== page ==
Be random and unpredictable This is necessary because humans are rubbish at being random and unpredictable. This is the primary reason for providing a salt in the first place. Humans tend to favour passwords that are short and easy to remember. Because of this, we can improve the unguessability of a password by joining it with a nice, long and unpredictable string of characters.

Let's just look at that for a moment

<?php

$humanPassword = "HelloWorld";

$saltedPassword = "cjkf-e9SF3$%9asq2WQhg!j?77&f" . $humanPassword;

Remember that the salt should be unique for every password, so please don't copy that.

Nevertheless, it should be quite easy to see that the $saltedPassword is a much more unguessable string that the plain old human one. The unpredictability in the salt is there to improve the unpredictability in the combined password and therefore help cancel out the very predictable password supplied by our human user.

Predictability is what makes dictionary attacks possible. A dictionary attack is basically a way of trying every word in the dictionary as a possible candidate for the password. It gets more complicated than that though. Mixing two words together is easy. Mixing two words and a couple of numbers together is also easy. Mixing two words, a couple of numbers and a predictable salt together is also easy. When a hacker can try millions of combinations within the space of one second, we should do everything we can to not make it easy.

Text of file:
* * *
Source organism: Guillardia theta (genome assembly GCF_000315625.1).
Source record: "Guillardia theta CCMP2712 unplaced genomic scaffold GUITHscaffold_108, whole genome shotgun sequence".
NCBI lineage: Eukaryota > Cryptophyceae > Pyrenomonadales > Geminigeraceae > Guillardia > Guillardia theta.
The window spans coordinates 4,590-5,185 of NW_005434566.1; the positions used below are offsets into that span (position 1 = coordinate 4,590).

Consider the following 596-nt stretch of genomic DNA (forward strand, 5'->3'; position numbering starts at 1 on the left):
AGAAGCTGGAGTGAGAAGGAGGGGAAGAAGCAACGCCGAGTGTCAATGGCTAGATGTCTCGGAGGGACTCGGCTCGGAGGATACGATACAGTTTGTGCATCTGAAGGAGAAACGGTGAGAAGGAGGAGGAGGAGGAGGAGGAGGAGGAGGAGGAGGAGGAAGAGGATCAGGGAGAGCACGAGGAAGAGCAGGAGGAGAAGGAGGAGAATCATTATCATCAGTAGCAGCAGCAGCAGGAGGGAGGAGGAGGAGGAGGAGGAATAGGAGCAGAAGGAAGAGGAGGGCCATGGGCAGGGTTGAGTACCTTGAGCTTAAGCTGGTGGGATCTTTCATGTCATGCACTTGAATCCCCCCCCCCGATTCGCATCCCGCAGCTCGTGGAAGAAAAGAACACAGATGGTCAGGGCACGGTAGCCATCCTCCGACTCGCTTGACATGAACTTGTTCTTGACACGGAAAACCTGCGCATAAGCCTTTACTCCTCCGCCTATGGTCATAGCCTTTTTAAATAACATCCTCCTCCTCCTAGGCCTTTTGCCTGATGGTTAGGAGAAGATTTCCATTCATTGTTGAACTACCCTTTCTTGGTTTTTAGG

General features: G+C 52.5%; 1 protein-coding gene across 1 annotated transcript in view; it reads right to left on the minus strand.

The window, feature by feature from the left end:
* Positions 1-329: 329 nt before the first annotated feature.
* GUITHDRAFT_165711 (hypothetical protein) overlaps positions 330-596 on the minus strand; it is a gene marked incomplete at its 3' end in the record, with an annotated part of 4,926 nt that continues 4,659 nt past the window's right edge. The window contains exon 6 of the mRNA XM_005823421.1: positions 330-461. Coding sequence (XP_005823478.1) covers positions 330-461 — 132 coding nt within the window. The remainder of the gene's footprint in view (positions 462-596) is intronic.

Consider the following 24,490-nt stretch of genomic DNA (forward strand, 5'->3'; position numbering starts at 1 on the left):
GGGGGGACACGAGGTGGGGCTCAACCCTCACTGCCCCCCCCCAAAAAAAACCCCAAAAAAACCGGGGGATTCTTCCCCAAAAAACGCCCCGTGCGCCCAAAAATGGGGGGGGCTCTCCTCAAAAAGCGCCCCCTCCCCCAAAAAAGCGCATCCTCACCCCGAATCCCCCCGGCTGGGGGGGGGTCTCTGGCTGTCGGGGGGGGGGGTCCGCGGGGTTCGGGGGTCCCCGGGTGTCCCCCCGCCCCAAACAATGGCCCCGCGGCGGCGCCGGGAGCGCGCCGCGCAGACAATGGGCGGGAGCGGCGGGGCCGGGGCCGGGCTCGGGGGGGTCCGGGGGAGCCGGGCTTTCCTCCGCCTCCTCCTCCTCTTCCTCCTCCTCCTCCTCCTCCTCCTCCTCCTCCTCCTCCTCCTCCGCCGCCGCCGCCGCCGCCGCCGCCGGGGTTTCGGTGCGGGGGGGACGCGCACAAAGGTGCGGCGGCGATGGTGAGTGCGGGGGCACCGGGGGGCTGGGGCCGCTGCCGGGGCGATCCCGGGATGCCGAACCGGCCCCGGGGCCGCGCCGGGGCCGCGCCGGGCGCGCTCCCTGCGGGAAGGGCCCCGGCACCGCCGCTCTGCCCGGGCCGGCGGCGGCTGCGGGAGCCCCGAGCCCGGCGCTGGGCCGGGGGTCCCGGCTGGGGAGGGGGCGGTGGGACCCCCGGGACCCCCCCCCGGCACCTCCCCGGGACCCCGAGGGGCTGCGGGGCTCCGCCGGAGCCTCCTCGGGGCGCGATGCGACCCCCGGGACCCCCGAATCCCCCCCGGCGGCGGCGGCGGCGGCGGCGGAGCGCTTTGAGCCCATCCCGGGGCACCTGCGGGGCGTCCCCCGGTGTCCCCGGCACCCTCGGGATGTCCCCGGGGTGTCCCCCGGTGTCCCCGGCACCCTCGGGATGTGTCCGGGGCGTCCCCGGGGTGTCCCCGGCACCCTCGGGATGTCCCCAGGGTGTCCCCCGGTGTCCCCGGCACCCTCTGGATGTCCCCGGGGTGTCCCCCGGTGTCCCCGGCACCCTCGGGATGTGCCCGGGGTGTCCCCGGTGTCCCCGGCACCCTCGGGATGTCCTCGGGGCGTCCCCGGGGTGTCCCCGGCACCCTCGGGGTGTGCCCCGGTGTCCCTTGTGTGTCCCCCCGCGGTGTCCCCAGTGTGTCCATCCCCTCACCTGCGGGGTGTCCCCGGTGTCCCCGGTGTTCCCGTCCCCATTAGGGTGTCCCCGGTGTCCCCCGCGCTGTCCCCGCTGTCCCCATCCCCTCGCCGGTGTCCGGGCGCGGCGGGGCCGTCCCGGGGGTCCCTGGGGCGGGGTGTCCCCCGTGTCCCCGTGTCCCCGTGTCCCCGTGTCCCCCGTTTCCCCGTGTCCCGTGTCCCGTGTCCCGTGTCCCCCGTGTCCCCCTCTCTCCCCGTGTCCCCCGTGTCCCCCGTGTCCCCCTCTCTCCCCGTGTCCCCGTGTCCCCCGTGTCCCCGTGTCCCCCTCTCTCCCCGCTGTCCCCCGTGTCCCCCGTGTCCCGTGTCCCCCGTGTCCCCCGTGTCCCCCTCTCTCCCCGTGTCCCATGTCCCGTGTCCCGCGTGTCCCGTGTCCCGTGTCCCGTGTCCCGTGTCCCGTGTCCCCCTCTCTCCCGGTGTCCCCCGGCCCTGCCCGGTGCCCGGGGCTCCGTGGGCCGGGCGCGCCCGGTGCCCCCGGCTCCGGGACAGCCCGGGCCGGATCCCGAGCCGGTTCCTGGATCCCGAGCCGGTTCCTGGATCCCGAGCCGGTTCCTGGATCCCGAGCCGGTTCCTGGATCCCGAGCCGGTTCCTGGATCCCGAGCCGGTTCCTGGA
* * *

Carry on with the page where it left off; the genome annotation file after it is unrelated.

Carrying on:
Side note: Since humans are quite predictable, humans should avoid being responsible for creating salts to avoid predictability from creeping into their salt values. As you might imagine, there are a number of ways to generate a good quality salt already available, none of which require human input.

At this point, I would like to illustrate another very common mistake that developers make. Developers often use time as a basis for randomness. For sure, the exact millisecond when a particular user clicks that register button may very well be extremely random. BUT time itself is exceedingly predictable - it progresses in a very linear fashion from one second to the next. If a hacker knows everything about your system except the users' passwords (the only necessary secret), he knows you're using time as a source of randomness and he knows the order in which your users registered. When you use time in your password handling, you're making it so much easier to crack your passwords. Again, resorting to a publicly approved source of randomness and unpredictability for your salts is your best bet.